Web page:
This is probably going against every piece of advice you’ve heard about achieving goals, but if your list is quite long, take some things off it. A few years ago, I had a goal achieving diary in which I had to set 10 goals and every month, week, day there were actions to take to achieve those goals. It drove me crazy. So much so I ended up hating that diary and it got to the point I was saying to that stupid diary ‘don’t tell me what to do’. Talking to myself! Literally crazy lady. I’ve never bought another one like it since. Plus, I don’t think I achieved any of those goals set, which is a horrible feeling and I got quite depressed about the whole thing really. 


I did quite a lot of research around why I wasn’t achieving set goals, which was the best thing I have done in a long time. Highly recommend it! The main reason was because 10 goals were way too many and those goals were big, most of them (in hindsight) were not achievable – I didn’t follow that SMART goal setting thing – Also, the complete regimentation of achieving those goals does not suit my personality. I like things to be a little more flexible. I change my mind frequently and I suffer quite a lot from shiny object syndrome, which I since learned is a type of procrastination.  


One podcast series I’ve listened to (best time to listen to a podcast for me is when I’m in the car for longer than 20 minutes) was a rather annoying American, Hal Elrod. Lots of hey there, brother, I love you, man but once you get past that, he has an amazing story himself and he hosts people with interesting stories too. Ruth Soukup was one such person. Her podcast and website ‘Do It Scared’ has a free test you complete to see what your main archetype of fear is which will help to explain why you procrastinate.  


This led me to Susan Jeffers’ book “Feel the fear and do it anyway”, written in 1984. This excellent book helps you move through your fears to achieve your goals with easy-to-understand explanations. Now that I’ve learned a lot about how I learn and work plus the parts of my personality that actually holds me back, this year I have set one goal and the rest just gets filed into my new filing system.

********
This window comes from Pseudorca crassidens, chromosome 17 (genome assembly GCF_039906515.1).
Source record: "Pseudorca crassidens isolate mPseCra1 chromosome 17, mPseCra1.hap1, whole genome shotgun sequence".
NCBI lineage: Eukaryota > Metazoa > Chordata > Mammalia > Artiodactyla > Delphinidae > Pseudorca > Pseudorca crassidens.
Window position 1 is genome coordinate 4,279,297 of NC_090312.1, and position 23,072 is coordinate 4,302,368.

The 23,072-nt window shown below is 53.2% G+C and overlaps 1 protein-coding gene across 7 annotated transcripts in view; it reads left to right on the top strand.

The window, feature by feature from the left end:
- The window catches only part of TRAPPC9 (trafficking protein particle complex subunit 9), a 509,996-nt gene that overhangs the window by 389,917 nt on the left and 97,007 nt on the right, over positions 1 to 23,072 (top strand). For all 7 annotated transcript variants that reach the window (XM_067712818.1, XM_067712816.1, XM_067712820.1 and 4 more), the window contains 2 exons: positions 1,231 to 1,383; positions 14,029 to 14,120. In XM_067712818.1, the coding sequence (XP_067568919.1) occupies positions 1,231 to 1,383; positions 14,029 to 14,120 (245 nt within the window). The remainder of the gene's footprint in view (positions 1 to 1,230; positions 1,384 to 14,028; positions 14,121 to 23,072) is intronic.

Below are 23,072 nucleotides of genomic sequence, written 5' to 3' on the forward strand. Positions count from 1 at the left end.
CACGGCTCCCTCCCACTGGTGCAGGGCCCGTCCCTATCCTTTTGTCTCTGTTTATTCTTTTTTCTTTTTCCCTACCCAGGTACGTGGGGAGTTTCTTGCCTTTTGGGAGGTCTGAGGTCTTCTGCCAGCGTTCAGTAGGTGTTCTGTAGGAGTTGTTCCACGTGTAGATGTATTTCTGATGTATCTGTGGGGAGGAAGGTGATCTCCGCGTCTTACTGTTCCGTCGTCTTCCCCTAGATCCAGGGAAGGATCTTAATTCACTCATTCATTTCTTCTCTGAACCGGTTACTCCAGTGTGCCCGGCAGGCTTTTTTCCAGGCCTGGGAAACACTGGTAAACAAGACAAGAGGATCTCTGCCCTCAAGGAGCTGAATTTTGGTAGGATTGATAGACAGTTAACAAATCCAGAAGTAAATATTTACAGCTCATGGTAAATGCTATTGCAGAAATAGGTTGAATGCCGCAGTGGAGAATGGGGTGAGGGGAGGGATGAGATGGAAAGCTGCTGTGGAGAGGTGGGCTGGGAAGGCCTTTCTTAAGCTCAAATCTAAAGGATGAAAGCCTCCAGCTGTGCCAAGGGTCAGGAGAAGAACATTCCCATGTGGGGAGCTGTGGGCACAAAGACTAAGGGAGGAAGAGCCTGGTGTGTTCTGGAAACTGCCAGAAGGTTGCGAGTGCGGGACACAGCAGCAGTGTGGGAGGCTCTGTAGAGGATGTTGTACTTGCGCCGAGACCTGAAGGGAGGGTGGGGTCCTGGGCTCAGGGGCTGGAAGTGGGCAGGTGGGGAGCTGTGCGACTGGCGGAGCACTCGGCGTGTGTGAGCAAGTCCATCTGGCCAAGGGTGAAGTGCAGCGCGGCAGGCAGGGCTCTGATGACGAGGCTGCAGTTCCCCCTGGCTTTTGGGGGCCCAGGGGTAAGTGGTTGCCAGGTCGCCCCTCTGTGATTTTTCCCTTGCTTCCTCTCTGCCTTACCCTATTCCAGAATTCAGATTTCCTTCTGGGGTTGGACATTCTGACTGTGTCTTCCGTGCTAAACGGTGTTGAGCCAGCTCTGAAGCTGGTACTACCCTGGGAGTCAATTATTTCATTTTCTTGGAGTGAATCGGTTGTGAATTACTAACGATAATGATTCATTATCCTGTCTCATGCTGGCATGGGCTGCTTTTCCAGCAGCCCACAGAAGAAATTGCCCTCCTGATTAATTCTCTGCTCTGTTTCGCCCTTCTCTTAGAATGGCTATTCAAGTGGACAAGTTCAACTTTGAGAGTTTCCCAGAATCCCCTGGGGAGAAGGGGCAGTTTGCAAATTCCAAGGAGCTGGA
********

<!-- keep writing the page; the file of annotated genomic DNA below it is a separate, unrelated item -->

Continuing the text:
If you’ve had conquering your fear of public speaking, presenting, pitching on your to do list, or if you have any difficulty achieving your goals, I may be able to help.   book a time, don’t procrastinate.  


*If you want to discover your fear archetype here’s the link to Ruth Soukup’s website Please note this test is free and I’m not an affiliate of Ruth Soukup either.  



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A new year, back to work but it's still school holidays!

11th Jan 2021

Do you watch The Block, Australia? Sometimes I do but it’s not something I really, really, really must see (like Brigerton, ahem). But during the last week one team lost because they didn’t have a dining table in their dining room. The reasons why they left it out were astounding.  Not on a designer, interior design or anything like that level but when they said


"We knew that out of us and all of our friends, hardly any of the people that we knew actually sat down and used a dining table. A lot of them, they ate at different times to their kids."


They went on to say …


"Dining tables become a space where you put your laundry," said Tam.

"I don't know about you, but I pile all the stuff on the dining table, then I fold it up and put it away. We wanted to use that space for something different that would be utilised a bit more."